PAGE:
Friday 23 December 2011

Sabre-rattling in the Middle East

Oil up on supply worry, hopeful data
Oil rose for a fourth straight day on Thursday in thin, choppy trading on fears of potential supply disruptions from Iraq and Iran and supportive U.S. economic data.

22 December,2011

An outburst of violence in Iraq and news of upcoming Iranian navy exercises reinforced oil's geopolitical fear premium. Oil also received a boost from reports showing U.S. jobless claims fell last week, while consumer sentiment improved more than expected in December.

Dominick Chirichella, analyst at New York's Energy Management Institute, said investors could expect low year-end liquidity to result in relatively large intraday moves.

"Iran and the broader Middle East, including Iraq now that the United States is gone, will continue to act on the oil market with exposure for price spikes at any time. The geopolitics of the region are once again on the radar," he said.

Brent February crude rose 18 cents to settle at $107.89 a barrel, after reaching $108.50. Possible resistance loomed at Brent's 100-day moving average of $109.30.

U.S. February crude rose 86 cents to settle at $99.53 a barrel, having reached $100.05.

Brent and U.S. crude trading volumes were less than 275,000 lots traded in post-settlement dealing, with Brent 48 percent below the 30-day average and U.S. volume 58 percent below its 30-day average.

U.S. crude oil implied volatility fell for a fifth consecutive day, and was at 35.84 percent in late trading. It dropped to a nearly five-month low of 34.25, using the Chicago Board Options Exchange's Oil Volatility Index .OVX as a proxy.

Brent's premium to U.S. crude narrowed, falling below $9 a barrel.
"The euro zone problems might be limiting Brent, but U.S. crude is probably being supported by the recent drawdowns in crude stocks, including the big 10-million-barrel draw in the EIA report yesterday," said Tom Bentz, director at BNP Paribas Prime Brokerage Inc in New York.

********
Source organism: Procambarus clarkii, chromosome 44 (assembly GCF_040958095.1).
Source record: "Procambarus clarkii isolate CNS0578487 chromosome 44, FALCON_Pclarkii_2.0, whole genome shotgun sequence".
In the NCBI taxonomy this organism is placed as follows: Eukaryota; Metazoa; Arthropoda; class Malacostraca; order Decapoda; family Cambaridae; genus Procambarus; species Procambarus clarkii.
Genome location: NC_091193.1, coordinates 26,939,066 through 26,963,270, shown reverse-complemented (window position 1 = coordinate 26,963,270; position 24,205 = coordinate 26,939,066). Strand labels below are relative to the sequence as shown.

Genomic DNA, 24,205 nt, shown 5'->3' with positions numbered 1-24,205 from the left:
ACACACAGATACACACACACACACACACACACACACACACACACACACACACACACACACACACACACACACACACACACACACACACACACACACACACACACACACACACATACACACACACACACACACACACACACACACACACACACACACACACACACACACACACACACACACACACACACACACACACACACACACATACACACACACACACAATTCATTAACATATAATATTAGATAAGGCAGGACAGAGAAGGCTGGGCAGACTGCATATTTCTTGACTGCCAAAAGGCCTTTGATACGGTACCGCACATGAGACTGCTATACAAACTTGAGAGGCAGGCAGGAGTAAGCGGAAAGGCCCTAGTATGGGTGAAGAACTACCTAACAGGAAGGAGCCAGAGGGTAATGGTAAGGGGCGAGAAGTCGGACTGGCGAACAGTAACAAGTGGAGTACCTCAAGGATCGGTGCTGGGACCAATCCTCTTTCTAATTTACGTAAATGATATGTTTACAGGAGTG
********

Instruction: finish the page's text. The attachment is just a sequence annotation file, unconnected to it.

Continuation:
U.S. Energy Information Administration data showed domestic crude stocks fell 10.6 million barrels last week, the biggest weekly fall in nearly 11 years.


A rash of bombings hit Baghdad in the first big attack on Iraq's capital since a crisis between its Shi'ite Muslim-led government and Sunni rivals erupted after the withdrawal of U.S. troops.

State television quoted a navy commander as saying Iran's navy will conduct a 10-day wargame in an area from east of the Strait of Hormuz to the Gulf of Eden starting on Saturday, adding to oil supply worries.

In Kazakhstan, KazMunaiGas Exploration Production (KMGq.L) said it expected to meet a reduced oil output target for 2011 after this week's riots.
OPEC member Nigeria has suffered an actual supply disruption. Royal Dutch Shell (RDSa.L) said its 200,000-barrels-per-day deepwater Bonga facility, which accounts for around 10 percent of Nigeria's output, is shut with no planned restart date after an oil leak on Tuesday.

Nigeria will load around 1.93 million bpd of crude oil in February, according to trade sources, putting exports below the 2011 average even if the Bonga field is back up promptly.

But even with current fears for and actual disruptions, seaborne oil exports from OPEC, excluding Angola and Ecuador, are expected to rise by 400,000 bpd in the four weeks to January 7, according to UK consultancy Oil Movements

For article GO HERE

Iran Is Planning A Naval Drill Around The Strait Of Hormuz On Christmas Eve

22 December, 2011

Beginning on December 24, the Iranian Navy will hold a 10-day drill near the Strait of Hormuz in international waters.

The AFP reports that Fars news agency announced the drill will cover east of the Strait of Hormuz and the Gulf of Oman to the Gulf of Aden.